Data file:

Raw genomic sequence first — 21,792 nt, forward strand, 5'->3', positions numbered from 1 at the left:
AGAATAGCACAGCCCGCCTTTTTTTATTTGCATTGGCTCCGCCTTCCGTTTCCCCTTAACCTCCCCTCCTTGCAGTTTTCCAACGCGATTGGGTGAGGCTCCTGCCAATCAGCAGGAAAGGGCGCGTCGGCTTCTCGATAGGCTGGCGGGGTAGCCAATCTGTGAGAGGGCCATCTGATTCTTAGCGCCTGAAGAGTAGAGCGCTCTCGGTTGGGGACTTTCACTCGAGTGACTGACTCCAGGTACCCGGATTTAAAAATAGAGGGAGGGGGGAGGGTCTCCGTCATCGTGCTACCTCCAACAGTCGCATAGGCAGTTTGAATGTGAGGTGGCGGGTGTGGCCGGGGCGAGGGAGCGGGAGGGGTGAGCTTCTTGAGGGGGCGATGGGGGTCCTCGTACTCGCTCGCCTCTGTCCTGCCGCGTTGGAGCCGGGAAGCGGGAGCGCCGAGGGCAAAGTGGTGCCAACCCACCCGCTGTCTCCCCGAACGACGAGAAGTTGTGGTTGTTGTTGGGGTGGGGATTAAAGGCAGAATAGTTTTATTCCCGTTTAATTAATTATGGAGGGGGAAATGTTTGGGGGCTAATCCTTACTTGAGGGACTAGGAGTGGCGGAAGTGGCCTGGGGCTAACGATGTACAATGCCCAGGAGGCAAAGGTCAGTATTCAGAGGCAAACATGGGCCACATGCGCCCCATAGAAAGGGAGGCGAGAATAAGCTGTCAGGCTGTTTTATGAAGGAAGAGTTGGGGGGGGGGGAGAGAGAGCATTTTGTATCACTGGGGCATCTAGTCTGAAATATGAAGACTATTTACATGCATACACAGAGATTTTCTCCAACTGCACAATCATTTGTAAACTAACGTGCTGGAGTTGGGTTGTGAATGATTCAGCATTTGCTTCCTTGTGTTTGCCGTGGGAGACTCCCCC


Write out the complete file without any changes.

Raw genomic sequence first — 21,792 nt, forward strand, 5'->3', positions numbered from 1 at the left:
AGAATAGCACAGCCCGCCTTTTTTTATTTGCATTGGCTCCGCCTTCCGTTTCCCCTTAACCTCCCCTCCTTGCAGTTTTCCAACGCGATTGGGTGAGGCTCCTGCCAATCAGCAGGAAAGGGCGCGTCGGCTTCTCGATAGGCTGGCGGGGTAGCCAATCTGTGAGAGGGCCATCTGATTCTTAGCGCCTGAAGAGTAGAGCGCTCTCGGTTGGGGACTTTCACTCGAGTGACTGACTCCAGGTACCCGGATTTAAAAATAGAGGGAGGGGGGAGGGTCTCCGTCATCGTGCTACCTCCAACAGTCGCATAGGCAGTTTGAATGTGAGGTGGCGGGTGTGGCCGGGGCGAGGGAGCGGGAGGGGTGAGCTTCTTGAGGGGGCGATGGGGGTCCTCGTACTCGCTCGCCTCTGTCCTGCCGCGTTGGAGCCGGGAAGCGGGAGCGCCGAGGGCAAAGTGGTGCCAACCCACCCGCTGTCTCCCCGAACGACGAGAAGTTGTGGTTGTTGTTGGGGTGGGGATTAAAGGCAGAATAGTTTTATTCCCGTTTAATTAATTATGGAGGGGGAAATGTTTGGGGGCTAATCCTTACTTGAGGGACTAGGAGTGGCGGAAGTGGCCTGGGGCTAACGATGTACAATGCCCAGGAGGCAAAGGTCAGTATTCAGAGGCAAACATGGGCCACATGCGCCCCATAGAAAGGGAGGCGAGAATAAGCTGTCAGGCTGTTTTATGAAGGAAGAGTTGGGGGGGGGGGAGAGAGAGCATTTTGTATCACTGGGGCATCTAGTCTGAAATATGAAGACTATTTACATGCATACACAGAGATTTTCTCCAACTGCACAATCATTTGTAAACTAACGTGCTGGAGTTGGGTTGTGAATGATTCAGCATTTGCTTCCTTGTGTTTGCCGTGGGAGACTCCCCC